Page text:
Las Vegas Justifiable Homicide vs Self-Defense
* This article is intended for general interest. It should not be used for legal advice for your particular matter. This information is valid as of March 8, 2017. If you have questions about your case, call our office to speak with an attorney.
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Justifiable homicide is a defense to murder. Nevada follows the castle doctrine (based on the idea that a man’s home is his castle). Generally, the justifiable homicide law/castle doctrine allows occupants of homes, apartments, and vehicles to use deadly force against intruders. Importantly, this law does not require that the occupant retreat before using deadly force.
The castle doctrine is different from stand your ground laws. The castle doctrine applies only to dwellings and vehicles. Stand your ground laws usually apply to all situations and locations where deadly force is used—not just homes or vehicles.
The most famous application of a stand your ground law is the Florida case of Trayvon Martin. Mr. Martin was an unarmed teenager who was shot by Mr. Zimmerman, an armed neighborhood watch volunteer in a gated community. The two men were outdoors. At trial, Mr. Zimmerman was found not guilty of murder by application of the stand your ground law.
In a situation where lethal force is used outside of a dwelling or vehicle, you can still use a self-defense argument. Killing in self-defense is defined in NRS 200.200 as follows:
If a person kills another in self-defense, it must appear that:
1. The danger was so urgent and pressing that, in order to save the person’s own life or to prevent the person from receiving great bodily harm, the killing of the other was absolutely necessary; and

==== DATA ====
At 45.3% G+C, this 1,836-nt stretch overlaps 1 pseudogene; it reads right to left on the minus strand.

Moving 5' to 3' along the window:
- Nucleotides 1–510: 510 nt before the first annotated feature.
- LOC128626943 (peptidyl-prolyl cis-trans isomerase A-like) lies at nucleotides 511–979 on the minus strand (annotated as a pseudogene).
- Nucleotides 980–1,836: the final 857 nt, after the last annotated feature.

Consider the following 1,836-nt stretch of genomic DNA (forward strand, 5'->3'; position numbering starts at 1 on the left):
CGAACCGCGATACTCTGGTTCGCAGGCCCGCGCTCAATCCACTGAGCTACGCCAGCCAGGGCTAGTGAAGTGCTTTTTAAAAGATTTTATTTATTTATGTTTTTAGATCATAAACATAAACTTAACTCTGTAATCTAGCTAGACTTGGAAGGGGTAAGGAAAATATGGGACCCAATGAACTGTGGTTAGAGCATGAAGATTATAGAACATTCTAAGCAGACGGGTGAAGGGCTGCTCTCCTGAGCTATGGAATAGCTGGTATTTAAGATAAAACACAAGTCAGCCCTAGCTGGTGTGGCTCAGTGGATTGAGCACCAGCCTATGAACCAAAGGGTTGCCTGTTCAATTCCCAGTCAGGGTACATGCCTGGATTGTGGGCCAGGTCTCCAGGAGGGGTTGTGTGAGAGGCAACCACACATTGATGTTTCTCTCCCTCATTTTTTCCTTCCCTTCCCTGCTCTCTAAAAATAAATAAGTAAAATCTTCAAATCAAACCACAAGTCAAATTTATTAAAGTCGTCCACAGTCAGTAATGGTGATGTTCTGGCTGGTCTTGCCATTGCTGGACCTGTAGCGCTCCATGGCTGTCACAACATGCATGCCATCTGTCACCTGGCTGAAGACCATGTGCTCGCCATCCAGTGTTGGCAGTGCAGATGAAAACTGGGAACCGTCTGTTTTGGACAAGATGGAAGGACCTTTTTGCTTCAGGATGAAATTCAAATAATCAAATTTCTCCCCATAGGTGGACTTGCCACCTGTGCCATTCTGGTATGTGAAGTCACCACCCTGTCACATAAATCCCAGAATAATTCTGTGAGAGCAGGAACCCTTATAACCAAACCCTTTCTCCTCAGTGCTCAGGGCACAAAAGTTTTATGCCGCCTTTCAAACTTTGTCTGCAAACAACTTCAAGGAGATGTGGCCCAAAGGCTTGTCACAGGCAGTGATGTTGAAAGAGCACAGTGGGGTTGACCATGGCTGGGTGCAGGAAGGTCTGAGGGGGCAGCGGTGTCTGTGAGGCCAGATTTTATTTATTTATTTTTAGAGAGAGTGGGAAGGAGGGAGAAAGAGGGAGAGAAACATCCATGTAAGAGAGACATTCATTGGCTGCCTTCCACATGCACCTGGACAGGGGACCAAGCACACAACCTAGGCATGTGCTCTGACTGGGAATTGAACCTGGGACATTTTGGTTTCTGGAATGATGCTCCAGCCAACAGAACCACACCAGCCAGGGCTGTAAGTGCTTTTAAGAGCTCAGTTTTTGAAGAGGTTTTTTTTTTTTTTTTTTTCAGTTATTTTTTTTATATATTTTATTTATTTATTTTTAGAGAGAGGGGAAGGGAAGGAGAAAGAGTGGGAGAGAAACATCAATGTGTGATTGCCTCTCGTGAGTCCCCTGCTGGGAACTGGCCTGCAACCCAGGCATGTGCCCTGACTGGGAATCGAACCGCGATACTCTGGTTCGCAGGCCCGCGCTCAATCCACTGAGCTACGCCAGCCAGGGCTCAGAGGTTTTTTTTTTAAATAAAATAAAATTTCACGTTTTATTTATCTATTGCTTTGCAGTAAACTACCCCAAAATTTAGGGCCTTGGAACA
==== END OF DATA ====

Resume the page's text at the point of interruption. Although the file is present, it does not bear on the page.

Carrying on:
2. The person killed was the assailant, or that the slayer had really, and in good faith, endeavored to decline any further struggle before the mortal blow was given.
NRS 200.120 “Justifiable homicide” defined; no duty to retreat under certain circumstances.
1. Justifiable homicide is the killing of a human being in necessary self-defense, or in defense of an occupied habitation, an occupied motor vehicle or a person, against one who manifestly intends or endeavors to commit a crime of violence, or against any person or persons who manifestly intend and endeavor, in a violent, riotous, tumultuous or surreptitious manner, to enter the occupied habitation or occupied motor vehicle, of another for the purpose of assaulting or offering personal violence to any person dwelling or being therein.
2. A person is not required to retreat before using deadly force as provided in subsection 1 if the person:
(a) Is not the original aggressor;
(b) Has a right to be present at the location where deadly force is used; and
(c) Is not actively engaged in conduct in furtherance of criminal activity at the time deadly force is used.
3. As used in this section:
(a) “Crime of violence” means any felony for which there is a substantial risk that force or violence may be used against the person or property of another in the commission of the felony.
(b) “Motor vehicle” means every vehicle which is self-propelled.
These laws are defenses against very serious charges that involve lengthy prison sentences if convicted. It is essential that this defense is used correctly and quickly. If this might be a defense in your case, it is urgent that it be presented as soon as possible. We may even be able to avoid criminal charges being filed against you.
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